The Forsythe Company / BAM Howard Gilman Opera House / Brooklyn, NY / October 7-10, 2009
William Forsythe made his name creating ballets with an eye to pushing the art conspicuously forward, as Balanchine had done. Nowadays he makes concoctions that are so hard to appreciate, detractors find them empty, showy, foolish, inexplicable, or all of the above. It’s not that I think he should retrace his early steps.
Artists must not – cannot, actually–imitate their past. They need to move ahead to find their own future. I just wish I understood and liked Forsythe’s recent work better.
Members of the Forsythe Company in Forsythe’s Decreation
Photo: Julieta Cervantes
Decreation, which Forsythe and his devoted troupe brought to BAM’S Howard Gilman Opera House for an October 7-10 run, is not so much a dance as a dance cum postmodern drama cum installation cum performance art cum . . . well, you get the idea.
Forsythe’s idea is that the world is in pretty hopeless shape. While its inhabitants obsess about communication, connection, empathy, and even love, he tells us, their actions invariably disintegrate into the cruel and bizarre. Though he keeps his stage tidier than the colossal-mess-loving Pina Bausch–even the dancers’ clothes, shmatas you could clean the garage in, are fastidiously keyed to a subtle sky-and-earth palette–Decreation recalls the themes of her angst-driven earlier works.
The piece opens with a narrator standing behind a translucent box (also used as a projection screen, part of the media mix the choreographer favors), playing the dual role of defense attorney and accused. Her lines, delivered in a voice cracked with rage, alternate so swiftly between the two characters, they’re barely intelligible.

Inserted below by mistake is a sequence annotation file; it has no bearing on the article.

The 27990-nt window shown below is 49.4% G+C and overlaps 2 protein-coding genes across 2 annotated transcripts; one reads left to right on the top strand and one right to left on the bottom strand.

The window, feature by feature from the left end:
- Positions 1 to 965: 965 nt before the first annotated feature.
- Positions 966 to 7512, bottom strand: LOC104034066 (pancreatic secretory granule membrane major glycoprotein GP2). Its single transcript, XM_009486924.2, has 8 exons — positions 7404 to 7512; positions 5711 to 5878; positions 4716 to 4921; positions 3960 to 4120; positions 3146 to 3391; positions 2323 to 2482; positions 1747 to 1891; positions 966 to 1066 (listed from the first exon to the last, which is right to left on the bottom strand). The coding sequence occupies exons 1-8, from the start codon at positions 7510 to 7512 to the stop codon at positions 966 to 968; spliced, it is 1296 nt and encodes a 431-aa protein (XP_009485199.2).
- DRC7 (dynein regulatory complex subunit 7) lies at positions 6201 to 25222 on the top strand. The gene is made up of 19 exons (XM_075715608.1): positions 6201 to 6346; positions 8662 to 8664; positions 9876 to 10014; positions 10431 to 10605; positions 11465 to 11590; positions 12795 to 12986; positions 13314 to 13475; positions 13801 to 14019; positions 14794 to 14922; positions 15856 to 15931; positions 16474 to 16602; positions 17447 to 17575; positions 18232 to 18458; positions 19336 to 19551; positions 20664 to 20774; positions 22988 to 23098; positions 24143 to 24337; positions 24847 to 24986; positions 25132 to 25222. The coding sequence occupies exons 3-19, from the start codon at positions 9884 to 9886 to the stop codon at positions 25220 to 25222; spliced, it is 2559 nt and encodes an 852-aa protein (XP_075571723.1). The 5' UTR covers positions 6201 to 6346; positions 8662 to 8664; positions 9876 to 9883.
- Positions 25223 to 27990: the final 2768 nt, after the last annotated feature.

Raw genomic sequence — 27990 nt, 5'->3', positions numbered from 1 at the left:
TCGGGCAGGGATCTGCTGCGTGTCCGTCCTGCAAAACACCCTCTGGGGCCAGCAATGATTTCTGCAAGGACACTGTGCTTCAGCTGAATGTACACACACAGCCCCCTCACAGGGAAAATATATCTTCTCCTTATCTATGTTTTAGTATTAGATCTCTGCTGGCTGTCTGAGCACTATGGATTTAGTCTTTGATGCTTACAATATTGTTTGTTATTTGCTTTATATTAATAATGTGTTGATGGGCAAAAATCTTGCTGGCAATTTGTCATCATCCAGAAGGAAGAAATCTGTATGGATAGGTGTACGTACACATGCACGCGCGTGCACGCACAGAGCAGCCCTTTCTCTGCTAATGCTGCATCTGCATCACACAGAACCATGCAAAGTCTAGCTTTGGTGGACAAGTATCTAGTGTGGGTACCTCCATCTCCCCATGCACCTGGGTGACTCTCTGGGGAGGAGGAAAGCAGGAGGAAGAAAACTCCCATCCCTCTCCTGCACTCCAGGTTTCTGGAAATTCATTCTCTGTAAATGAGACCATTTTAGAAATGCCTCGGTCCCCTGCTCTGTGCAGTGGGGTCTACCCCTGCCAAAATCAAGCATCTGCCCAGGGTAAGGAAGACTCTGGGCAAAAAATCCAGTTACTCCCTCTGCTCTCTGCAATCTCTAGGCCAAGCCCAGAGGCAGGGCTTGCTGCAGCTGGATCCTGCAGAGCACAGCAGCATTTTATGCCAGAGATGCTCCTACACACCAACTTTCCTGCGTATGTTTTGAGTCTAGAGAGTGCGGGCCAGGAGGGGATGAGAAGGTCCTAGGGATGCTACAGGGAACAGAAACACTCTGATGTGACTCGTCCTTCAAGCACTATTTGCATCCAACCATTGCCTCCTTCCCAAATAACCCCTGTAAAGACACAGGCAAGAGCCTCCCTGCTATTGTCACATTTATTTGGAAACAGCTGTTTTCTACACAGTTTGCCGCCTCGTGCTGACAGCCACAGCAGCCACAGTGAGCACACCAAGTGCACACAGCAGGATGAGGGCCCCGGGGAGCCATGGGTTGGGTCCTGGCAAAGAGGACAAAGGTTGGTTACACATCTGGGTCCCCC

The effect is like that of a particularly hostile Punch and Judy show.
In general, the sound is unbearably raucous, with overlapping verbal provocations accompanied by intermittent music played onstage and crackling static. The static may be there to remind us that everything we say nowadays is being recorded as info in the public domain, to be received by unsympathetic listeners. Occasional silences fail to bring relief; they only make one woman’s low moaning audible.
As for the movement in the piece, it’s usually violent and grotesque (angular, spasmodic, writhing)–and endlessly repetitive. The groupings, though, are so handsomely arranged, it’s hard to believe that the anatomical incoherence represents authentic feeling.
Images suggesting sexual abuse abound. One pathetic figure often reappears, clutching one of her breasts with her right hand and her crotch with her left. She is the Eternal Female Victim, until she slips out of a contorted confrontation with two men, leaving them to undo each other.
Ten minutes into the one-hour show, you feel as if you’ve stumbled into a loony bin, albeit one that boasts high-end design and a façade of braininess. The latter comes across in exchanges like this one: He says, “Everything is beautiful and nothing hurt.” But she says (he reports), “Everything hurt, everything that was beautiful.”
And then there’s the persistent variation on this theme: “I might prefer to love another more than I love you. What would you do?” Only the libretto of one of the gayer Mozart operas could make such business viable, and then it would bubble with fun. Here it’s rendered with pensive solemnity, reiterated so often you wonder why the guy at the receiving end doesn’t counter with “Gimme a break already!”
The Forsythe Company in Forsythe’s Decreation
Photo: Julieta Cervantes
In the final segment, the huge round table that loomed in the background is stripped of its formal dinner paraphernalia (crystal, china, sumptuous white cloth) and dragged forward, folding chairs placed to rim its periphery. The whole overwrought cast congregates, seated, for one last blast. Of course a distraught woman mounts the table (remember the Béjart Boléro?) and–oh, never mind. We’ve all been there before.
© 2009 Tobi Tobias